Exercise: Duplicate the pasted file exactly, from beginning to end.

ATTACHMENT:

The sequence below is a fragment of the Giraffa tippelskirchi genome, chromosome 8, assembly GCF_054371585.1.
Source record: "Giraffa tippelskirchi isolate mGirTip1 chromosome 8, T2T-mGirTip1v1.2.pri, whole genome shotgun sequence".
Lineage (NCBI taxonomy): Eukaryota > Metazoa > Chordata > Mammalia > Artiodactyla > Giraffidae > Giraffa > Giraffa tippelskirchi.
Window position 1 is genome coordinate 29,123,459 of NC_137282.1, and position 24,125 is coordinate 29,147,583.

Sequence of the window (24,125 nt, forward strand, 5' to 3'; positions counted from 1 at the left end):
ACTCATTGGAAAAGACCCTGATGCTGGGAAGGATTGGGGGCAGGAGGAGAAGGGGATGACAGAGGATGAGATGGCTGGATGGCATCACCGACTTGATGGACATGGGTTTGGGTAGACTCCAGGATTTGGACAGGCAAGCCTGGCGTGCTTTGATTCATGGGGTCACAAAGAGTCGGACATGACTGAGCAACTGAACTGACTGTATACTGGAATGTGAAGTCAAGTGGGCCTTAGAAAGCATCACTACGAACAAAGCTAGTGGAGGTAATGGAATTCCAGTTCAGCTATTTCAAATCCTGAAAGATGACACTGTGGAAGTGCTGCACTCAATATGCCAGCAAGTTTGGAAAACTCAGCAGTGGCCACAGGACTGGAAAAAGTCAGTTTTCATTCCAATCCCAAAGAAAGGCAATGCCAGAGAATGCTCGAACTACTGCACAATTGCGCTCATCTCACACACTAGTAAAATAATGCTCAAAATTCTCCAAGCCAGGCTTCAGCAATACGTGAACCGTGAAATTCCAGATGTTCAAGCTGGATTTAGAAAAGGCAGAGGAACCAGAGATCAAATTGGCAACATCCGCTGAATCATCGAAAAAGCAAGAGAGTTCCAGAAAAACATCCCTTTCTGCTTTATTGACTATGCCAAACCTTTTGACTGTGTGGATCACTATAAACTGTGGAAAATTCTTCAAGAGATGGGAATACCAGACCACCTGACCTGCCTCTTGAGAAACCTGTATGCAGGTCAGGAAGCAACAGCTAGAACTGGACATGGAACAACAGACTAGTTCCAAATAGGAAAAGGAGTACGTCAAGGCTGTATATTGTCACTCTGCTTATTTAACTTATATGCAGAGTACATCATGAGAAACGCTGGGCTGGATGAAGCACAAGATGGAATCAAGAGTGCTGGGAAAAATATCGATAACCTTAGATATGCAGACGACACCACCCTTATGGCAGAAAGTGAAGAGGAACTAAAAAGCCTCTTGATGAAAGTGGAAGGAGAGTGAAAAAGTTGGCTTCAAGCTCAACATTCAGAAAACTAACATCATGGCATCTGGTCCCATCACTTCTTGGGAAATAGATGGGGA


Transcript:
The sequence below is a fragment of the Giraffa tippelskirchi genome, chromosome 8, assembly GCF_054371585.1.
Source record: "Giraffa tippelskirchi isolate mGirTip1 chromosome 8, T2T-mGirTip1v1.2.pri, whole genome shotgun sequence".
Lineage (NCBI taxonomy): Eukaryota > Metazoa > Chordata > Mammalia > Artiodactyla > Giraffidae > Giraffa > Giraffa tippelskirchi.
Window position 1 is genome coordinate 29,123,459 of NC_137282.1, and position 24,125 is coordinate 29,147,583.

Sequence of the window (24,125 nt, forward strand, 5' to 3'; positions counted from 1 at the left end):
ACTCATTGGAAAAGACCCTGATGCTGGGAAGGATTGGGGGCAGGAGGAGAAGGGGATGACAGAGGATGAGATGGCTGGATGGCATCACCGACTTGATGGACATGGGTTTGGGTAGACTCCAGGATTTGGACAGGCAAGCCTGGCGTGCTTTGATTCATGGGGTCACAAAGAGTCGGACATGACTGAGCAACTGAACTGACTGTATACTGGAATGTGAAGTCAAGTGGGCCTTAGAAAGCATCACTACGAACAAAGCTAGTGGAGGTAATGGAATTCCAGTTCAGCTATTTCAAATCCTGAAAGATGACACTGTGGAAGTGCTGCACTCAATATGCCAGCAAGTTTGGAAAACTCAGCAGTGGCCACAGGACTGGAAAAAGTCAGTTTTCATTCCAATCCCAAAGAAAGGCAATGCCAGAGAATGCTCGAACTACTGCACAATTGCGCTCATCTCACACACTAGTAAAATAATGCTCAAAATTCTCCAAGCCAGGCTTCAGCAATACGTGAACCGTGAAATTCCAGATGTTCAAGCTGGATTTAGAAAAGGCAGAGGAACCAGAGATCAAATTGGCAACATCCGCTGAATCATCGAAAAAGCAAGAGAGTTCCAGAAAAACATCCCTTTCTGCTTTATTGACTATGCCAAACCTTTTGACTGTGTGGATCACTATAAACTGTGGAAAATTCTTCAAGAGATGGGAATACCAGACCACCTGACCTGCCTCTTGAGAAACCTGTATGCAGGTCAGGAAGCAACAGCTAGAACTGGACATGGAACAACAGACTAGTTCCAAATAGGAAAAGGAGTACGTCAAGGCTGTATATTGTCACTCTGCTTATTTAACTTATATGCAGAGTACATCATGAGAAACGCTGGGCTGGATGAAGCACAAGATGGAATCAAGAGTGCTGGGAAAAATATCGATAACCTTAGATATGCAGACGACACCACCCTTATGGCAGAAAGTGAAGAGGAACTAAAAAGCCTCTTGATGAAAGTGGAAGGAGAGTGAAAAAGTTGGCTTCAAGCTCAACATTCAGAAAACTAACATCATGGCATCTGGTCCCATCACTTCTTGGGAAATAGATGGGGA